Little’s career has now spanned more than a decade, with countless solo shows, tours and appearances at every major comedy festival in Australia including the prestigious Melbourne International Comedy Festival, which he named as his personal highlight so far.


His quick-witted personality has also seen him gain a following as the host of a variety of television and radio shows. But while Little said he appreciates the camaraderie of being involved in those projects, the stage is where his heart remains.


“I love doing stand-up and to be honest, I have an inverse reaction to what most people have with it, in that it's my most relaxing time of the day,” he said.
 

 

“Everything else just stops. It's really nice and soothing up on stage, you're in darkness, there's silence in your joke and then that feeling of having a crowd kind of erupt in laughter, it's just great.”

 

“I don't know if my relationship with it is healthy, I think it is probably closer to an addiction, but that's fine.


“Stand-up's soul food, stand-up is the thing I love most, and I can't imagine that ever changing.
“But it's also quite isolating and lonely so it's great to be part of a TV team and a radio team because I still love creating things, but I can do it with other people as well, and that's great.


“I love making my friends laugh when we're out, or trying to, and in the same way, I love trying to make my co-hosts laugh when we're working together. It all comes under the basic umbrella of a desperate plea for attention.


“To be honest if it wasn’t for this virus I’m at a very happy place. I've got a radio show with one of my best friends, I love working on The Project, and then I get to go out at night and tour the country and do the thing that I love most.”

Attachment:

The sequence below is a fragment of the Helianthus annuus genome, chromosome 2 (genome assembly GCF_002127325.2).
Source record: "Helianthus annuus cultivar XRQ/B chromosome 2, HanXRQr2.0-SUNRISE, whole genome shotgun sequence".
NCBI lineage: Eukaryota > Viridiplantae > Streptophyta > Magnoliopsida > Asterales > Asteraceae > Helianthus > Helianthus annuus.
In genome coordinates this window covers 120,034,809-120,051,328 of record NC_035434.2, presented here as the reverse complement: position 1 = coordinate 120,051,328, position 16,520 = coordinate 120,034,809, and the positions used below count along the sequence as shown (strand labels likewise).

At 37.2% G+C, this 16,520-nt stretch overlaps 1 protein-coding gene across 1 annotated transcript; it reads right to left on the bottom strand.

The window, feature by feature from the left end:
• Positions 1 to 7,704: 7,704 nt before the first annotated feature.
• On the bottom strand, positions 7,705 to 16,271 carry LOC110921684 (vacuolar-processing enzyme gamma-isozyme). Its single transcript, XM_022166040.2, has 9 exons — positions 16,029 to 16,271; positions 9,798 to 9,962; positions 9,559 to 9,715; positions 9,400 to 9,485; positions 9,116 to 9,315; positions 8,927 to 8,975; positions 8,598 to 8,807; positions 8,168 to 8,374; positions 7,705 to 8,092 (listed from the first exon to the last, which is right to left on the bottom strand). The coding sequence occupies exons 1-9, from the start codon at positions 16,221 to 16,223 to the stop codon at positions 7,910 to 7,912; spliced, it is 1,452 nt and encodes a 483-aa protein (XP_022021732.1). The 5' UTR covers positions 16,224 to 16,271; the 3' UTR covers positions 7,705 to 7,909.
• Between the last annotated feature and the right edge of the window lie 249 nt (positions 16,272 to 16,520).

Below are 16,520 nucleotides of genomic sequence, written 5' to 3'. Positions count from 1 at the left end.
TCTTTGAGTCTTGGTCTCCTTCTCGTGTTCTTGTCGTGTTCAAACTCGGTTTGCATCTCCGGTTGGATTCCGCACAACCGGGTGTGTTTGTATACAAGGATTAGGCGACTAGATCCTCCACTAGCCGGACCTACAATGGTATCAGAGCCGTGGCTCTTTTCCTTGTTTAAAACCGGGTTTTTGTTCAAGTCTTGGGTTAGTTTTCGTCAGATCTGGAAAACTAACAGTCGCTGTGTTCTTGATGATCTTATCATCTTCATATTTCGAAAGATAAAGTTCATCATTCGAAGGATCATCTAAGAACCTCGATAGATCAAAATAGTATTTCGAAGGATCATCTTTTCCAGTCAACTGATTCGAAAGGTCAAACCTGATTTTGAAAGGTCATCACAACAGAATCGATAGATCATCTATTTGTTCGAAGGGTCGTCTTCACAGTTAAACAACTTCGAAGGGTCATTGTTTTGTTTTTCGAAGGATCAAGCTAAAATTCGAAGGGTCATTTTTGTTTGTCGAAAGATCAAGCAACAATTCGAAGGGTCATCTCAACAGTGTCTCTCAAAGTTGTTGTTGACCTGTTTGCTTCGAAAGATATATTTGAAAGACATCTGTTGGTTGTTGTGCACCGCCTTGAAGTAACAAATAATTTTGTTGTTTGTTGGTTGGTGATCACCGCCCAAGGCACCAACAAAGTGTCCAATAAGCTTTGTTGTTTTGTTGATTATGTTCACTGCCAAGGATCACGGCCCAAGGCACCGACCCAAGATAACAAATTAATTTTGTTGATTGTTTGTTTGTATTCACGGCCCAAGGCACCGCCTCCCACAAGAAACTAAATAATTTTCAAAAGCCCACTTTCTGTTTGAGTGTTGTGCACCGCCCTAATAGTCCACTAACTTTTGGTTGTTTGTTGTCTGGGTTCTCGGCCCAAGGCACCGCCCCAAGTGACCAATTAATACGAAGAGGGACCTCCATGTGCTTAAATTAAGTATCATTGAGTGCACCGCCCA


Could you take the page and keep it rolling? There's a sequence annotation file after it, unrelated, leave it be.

While his national tour may be on hold for now, Little clearly has plenty of other avenues through which he can secure audiences’ attentions.


In coming months his 2019 solo show, Self-Diagnosed Genius, will be available for streaming in more than 200 countries and territories around the world including Australia as part of 10 Amazon Original stand-up specials filmed exclusively for Amazon Prime Video.


Produced by Guesswork Television and filmed in Melbourne at the Malthouse Theatre, the specials feature an impressive roster of award-winning and nominated Australian comedians including Little, Lano & Woodley, Zoë Coombs Marr, Judith Lucy, Anne Edmonds, Tom Walker, Celia Pacquola, Dilruk Jayasinha, Alice Fraser and Tom Gleeson.


The shows will kick off on April 10, with two specials being released each week over a five-week period.

 

Details of Little’s national tour, which was scheduled to arrive in Newcastle’s Civic Theatre on May 1, will continue to be updated. Visit www.tommylittle.com.au or www.civictheatrenewcastle.com.au for updates.